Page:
Specifies the format of a user file for bulk copy into or out of Microsoft® SQL Server™ 2000.
RETCODE bcp_colfmt (
INT file_ prefixlen,
INT table_column );
Is the DBPROCESS structure that is the handle for a particular workstation or
SQL Server 2000 process. It contains all the information that DB-Library uses to manage communications and data between the workstation and SQL Server.
Is the column number in the user file for which the format is being specified. The first column is number 1.
Is the data type of this column in the user file. If it is different from the data type of the corresponding column in the database table (table_column), the conversion is performed automatically. For a table of allowable data conversions, see dbconvert. If you want to specify the same data type as in the corresponding column of the database table (table_column), set this parameter to 0.
For a bulk copy out of SQL Server into a file, when file_type is SQLDECIMAL or SQLNUMERIC:
- If the source column is not decimal or numeric, the default precision and scale are used.
- If the source column is decimal and numeric, the precision and scale of the source column are used.
Is the length of the length prefix for this column in the user file. Legal prefix lengths are 1, 2, and 4 bytes. To avoid using a length prefix, set this parameter to 0. To let DB-Library determine whether to use a length prefix, set this parameter to -1. In such a case, DB-Library uses a length prefix (of whatever length is necessary) if the database column length is variable.
If more than one means of specifying a user-file column length is used (such as a length prefix and a maximum column length, or a length prefix and a terminator sequence), DB-Library chooses the one that results in the shortest amount of data being copied.
Length prefixes simplify the way null data values are specified in a user file. For instance, assume you have a 1-byte length prefix for a 4-byte integer column. Ordinarily, the length prefix contains a value of 4 to indicate that a 4-byte value follows. However, if the value of the column is NULL, the length prefix can be set to 0 to indicate that 0 bytes follow for the column.
Is the maximum length of this column's data in the user file, not including the length of any length prefix or terminator. Setting file_collen to 0 signifies that the data is NULL. Setting file_collen to -1 indicates that the system should ignore this parameter (that is, there is no default maximum length).
For fixed-length data types, such as integers, the length of the data is constant, except for the special case of null values. Therefore, for fixed-length data types, file_collen must always be -1, except when the data is NULL, in which case file_collen must be 0. For character, text, binary, and image data, file_collen can be -1, 0, or some positive value. If file_collen is -1, the system uses either a length prefix or a terminator sequence to determine the length of the data. (If both are supplied, the system uses the one that results in the shortest amount of data being copied.) If file_collen is -1 and neither a prefix length nor a terminator sequence is specified, the system returns an error message. If file_collen is 0, the system assumes the data is NULL. If file_collen is a positive value, the system uses file_collen as the maximum data length. However, if, in addition to a positive file_collen, a prefix length or terminator sequence is provided, the system determines the data length by using the method that results in the shortest amount of data being copied.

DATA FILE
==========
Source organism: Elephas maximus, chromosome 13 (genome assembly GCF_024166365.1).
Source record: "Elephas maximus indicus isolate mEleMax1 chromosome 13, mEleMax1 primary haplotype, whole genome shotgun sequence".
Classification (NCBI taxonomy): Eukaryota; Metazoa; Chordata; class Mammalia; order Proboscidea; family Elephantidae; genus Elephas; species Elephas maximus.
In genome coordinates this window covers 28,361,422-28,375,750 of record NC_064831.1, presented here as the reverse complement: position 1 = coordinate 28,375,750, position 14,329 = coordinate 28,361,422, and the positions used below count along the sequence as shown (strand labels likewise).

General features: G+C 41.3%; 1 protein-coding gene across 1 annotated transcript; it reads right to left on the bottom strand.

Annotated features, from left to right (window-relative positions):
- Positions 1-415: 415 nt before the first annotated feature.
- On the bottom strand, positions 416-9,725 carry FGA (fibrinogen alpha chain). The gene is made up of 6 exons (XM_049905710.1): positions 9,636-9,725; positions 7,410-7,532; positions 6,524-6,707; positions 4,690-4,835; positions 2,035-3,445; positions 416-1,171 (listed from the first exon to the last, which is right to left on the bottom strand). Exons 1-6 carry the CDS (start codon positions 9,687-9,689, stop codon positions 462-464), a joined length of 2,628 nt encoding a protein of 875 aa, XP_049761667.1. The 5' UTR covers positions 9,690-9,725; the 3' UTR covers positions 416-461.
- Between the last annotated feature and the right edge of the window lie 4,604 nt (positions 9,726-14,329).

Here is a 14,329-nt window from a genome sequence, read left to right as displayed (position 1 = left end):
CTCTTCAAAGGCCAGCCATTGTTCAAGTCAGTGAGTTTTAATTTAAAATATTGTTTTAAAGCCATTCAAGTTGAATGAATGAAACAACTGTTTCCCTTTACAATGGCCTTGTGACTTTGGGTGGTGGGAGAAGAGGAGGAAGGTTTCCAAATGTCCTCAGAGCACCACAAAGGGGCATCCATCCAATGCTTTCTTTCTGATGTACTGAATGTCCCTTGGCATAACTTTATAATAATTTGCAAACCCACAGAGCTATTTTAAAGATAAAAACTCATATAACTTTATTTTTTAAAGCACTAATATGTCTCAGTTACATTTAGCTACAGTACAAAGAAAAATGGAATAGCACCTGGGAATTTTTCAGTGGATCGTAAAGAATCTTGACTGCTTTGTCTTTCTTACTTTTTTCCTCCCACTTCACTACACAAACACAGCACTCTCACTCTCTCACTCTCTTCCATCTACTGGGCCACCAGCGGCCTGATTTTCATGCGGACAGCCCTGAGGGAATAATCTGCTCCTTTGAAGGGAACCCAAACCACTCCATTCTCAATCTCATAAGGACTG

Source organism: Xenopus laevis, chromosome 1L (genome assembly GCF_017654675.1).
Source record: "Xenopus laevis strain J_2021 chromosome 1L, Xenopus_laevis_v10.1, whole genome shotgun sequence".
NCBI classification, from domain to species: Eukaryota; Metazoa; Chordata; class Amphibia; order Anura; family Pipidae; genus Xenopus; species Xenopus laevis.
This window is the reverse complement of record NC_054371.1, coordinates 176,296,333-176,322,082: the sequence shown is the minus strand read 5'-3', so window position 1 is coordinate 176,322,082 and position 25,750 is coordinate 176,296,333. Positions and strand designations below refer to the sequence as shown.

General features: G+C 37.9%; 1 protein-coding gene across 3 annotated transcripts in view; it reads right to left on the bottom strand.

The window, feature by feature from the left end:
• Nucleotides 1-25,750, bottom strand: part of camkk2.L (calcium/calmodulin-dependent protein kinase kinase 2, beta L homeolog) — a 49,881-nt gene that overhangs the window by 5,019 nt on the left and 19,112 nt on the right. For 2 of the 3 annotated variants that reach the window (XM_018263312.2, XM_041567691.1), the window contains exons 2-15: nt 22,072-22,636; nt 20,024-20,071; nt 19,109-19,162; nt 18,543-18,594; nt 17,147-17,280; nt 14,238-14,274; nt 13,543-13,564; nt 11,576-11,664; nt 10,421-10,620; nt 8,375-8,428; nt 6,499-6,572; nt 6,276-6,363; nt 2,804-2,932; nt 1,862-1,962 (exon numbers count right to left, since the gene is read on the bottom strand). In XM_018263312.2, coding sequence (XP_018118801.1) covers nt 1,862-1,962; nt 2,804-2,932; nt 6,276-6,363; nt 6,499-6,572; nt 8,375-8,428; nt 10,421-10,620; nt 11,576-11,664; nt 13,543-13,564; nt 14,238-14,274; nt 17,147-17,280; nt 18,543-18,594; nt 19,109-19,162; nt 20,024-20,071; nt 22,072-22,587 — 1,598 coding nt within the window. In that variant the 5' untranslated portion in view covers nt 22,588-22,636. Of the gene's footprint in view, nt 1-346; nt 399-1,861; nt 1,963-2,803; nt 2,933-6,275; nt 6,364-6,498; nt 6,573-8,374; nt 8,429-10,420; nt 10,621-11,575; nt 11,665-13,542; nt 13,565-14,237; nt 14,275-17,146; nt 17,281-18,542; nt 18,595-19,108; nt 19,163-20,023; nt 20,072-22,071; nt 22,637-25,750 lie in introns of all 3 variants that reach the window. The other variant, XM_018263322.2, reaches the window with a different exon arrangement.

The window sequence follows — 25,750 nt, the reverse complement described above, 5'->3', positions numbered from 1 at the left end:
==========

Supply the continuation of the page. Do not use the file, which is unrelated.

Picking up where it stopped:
Is the terminator sequence to be used for this column. This parameter is useful mainly for character, text, binary, and image data types because all other types are of fixed length. To avoid using a terminator, set this parameter to NULL. To set the terminator to NULL, set file_term to "\0". To make the tab character the terminator, set file_term to "\t". To make the newline character the terminator, set file_term to "\n".
If more than one means of specifying a user-file column length is used (such as a terminator and a length prefix, or a terminator and a maximum column length), the bulk copy chooses the one that results in the shortest amount of data being copied.
Is the length, in bytes, of the terminator sequence to be used for this column. To avoid using a terminator, set this value to 0.
Is the corresponding column number in the database table. If this value is 0, this column is not copied. The first column number is column 1.
SUCCEED or FAIL.
bcp_colfmt allows you to specify the user-file format for bulk copies. For bulk copy, a format contains the following parts:
- A mapping from user-file columns to database columns.
- The data type of each user-file column.
- The length of the optional length prefix of each column.
- The maximum length of the user-file column's data.
- The optional terminating byte sequence for each column.
- The length of this optional terminating byte sequence.
Each call to bcp_colfmt specifies the format for one user-file column. For example, to change the default settings for three columns in a five-column table, first call bcp_columns(5), and then call bcp_colfmt five times, with three of those calls setting your custom format. Set file_type of the remaining two calls to 0, and set their file_ prefixlen, file_collen, and file_termlen parameters to -1. This procedure copies all five columns, three with your customized format and two with the default format.
The bcp_columns function must be called before any calls to bcp_colfmt.
You must call bcp_colfmt once and only once for every column in the user file, regardless of whether some of those columns use the default format or are skipped.
To skip a column, set the table_column parameter to 0. If you want to skip a column, you must specify its type.